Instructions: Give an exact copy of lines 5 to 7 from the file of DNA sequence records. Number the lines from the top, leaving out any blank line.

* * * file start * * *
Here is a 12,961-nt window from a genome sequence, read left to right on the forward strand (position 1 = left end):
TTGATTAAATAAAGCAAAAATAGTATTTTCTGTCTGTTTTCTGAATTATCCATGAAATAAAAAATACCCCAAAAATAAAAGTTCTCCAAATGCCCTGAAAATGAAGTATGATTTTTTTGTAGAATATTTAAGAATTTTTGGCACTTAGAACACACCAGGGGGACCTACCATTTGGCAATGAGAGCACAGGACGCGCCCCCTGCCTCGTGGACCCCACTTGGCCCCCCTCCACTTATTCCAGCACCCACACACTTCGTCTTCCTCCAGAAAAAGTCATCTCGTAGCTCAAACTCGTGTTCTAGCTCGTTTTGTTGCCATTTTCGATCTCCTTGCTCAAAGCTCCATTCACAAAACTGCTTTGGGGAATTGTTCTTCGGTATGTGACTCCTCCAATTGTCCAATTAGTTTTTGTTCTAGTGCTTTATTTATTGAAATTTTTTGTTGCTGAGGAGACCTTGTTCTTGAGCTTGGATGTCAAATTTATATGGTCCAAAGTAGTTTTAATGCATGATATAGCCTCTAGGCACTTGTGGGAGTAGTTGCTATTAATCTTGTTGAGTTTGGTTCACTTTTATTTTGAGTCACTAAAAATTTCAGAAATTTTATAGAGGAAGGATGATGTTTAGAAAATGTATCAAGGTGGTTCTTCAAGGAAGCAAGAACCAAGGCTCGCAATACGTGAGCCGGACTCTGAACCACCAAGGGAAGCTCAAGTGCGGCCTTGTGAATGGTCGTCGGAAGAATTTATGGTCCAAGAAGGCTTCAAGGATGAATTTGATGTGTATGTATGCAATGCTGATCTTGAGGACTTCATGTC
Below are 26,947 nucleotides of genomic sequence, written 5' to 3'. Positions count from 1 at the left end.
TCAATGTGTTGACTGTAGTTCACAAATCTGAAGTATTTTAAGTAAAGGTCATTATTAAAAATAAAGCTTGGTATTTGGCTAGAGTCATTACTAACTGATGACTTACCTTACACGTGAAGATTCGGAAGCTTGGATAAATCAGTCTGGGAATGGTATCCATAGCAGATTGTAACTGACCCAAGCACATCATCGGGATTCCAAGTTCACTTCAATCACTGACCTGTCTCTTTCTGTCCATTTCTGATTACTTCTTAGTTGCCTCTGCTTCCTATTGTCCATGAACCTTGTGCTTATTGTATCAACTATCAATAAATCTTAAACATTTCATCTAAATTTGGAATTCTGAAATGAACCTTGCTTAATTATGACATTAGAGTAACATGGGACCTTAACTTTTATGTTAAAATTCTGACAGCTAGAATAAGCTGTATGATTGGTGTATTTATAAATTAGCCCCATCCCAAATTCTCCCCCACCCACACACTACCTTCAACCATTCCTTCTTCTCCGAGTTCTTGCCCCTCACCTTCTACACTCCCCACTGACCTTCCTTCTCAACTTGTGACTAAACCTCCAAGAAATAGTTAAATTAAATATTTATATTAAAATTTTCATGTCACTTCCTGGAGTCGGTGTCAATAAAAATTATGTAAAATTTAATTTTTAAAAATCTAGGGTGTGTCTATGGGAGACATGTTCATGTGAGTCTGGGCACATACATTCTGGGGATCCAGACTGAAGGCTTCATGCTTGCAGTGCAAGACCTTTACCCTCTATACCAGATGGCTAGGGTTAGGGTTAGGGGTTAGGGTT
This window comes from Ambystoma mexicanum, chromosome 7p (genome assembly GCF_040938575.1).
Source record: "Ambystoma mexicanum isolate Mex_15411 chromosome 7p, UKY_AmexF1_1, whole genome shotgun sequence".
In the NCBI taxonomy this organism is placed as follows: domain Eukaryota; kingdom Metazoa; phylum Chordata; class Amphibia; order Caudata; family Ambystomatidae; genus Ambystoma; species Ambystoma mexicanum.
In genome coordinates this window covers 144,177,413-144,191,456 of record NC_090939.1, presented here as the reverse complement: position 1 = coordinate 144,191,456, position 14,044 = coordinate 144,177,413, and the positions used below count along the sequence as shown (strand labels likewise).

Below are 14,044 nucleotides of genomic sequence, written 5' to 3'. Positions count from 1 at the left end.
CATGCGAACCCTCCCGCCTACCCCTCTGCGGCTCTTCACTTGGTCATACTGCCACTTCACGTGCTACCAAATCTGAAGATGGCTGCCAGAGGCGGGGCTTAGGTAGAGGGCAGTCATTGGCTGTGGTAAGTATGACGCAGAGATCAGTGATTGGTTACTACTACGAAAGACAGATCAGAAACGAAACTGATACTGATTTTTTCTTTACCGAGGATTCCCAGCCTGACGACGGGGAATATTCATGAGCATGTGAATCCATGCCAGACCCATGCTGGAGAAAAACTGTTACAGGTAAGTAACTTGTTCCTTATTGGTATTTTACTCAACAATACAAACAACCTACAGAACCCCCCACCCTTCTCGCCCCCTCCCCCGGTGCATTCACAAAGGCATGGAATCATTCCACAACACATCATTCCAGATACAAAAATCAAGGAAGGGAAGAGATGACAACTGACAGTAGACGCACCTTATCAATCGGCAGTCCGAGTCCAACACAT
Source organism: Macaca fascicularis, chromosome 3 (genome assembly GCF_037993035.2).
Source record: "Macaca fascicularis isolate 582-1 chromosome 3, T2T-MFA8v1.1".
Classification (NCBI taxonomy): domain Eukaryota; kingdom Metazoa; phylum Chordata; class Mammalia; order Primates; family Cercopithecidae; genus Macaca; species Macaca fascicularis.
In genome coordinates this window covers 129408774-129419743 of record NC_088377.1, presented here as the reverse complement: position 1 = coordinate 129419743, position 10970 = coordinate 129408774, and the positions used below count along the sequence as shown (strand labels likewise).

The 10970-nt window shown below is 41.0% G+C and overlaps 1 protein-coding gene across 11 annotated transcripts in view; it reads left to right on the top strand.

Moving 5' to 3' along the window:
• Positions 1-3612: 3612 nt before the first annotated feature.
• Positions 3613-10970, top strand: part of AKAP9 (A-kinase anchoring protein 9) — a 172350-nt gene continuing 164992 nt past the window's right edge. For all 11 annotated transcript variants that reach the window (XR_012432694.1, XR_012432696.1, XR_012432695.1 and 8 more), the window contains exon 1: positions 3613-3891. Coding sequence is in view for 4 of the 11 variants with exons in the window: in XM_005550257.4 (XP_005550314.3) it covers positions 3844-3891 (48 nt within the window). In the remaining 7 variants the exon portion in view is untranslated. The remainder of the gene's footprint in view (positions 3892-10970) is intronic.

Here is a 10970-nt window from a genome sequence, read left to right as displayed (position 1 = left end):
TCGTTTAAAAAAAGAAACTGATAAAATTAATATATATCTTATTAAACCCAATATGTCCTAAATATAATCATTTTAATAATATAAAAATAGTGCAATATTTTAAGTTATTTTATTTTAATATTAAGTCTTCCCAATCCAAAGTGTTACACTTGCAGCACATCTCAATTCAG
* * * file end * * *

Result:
This window comes from Ambystoma mexicanum, chromosome 7p (genome assembly GCF_040938575.1).
Source record: "Ambystoma mexicanum isolate Mex_15411 chromosome 7p, UKY_AmexF1_1, whole genome shotgun sequence".
In the NCBI taxonomy this organism is placed as follows: domain Eukaryota; kingdom Metazoa; phylum Chordata; class Amphibia; order Caudata; family Ambystomatidae; genus Ambystoma; species Ambystoma mexicanum.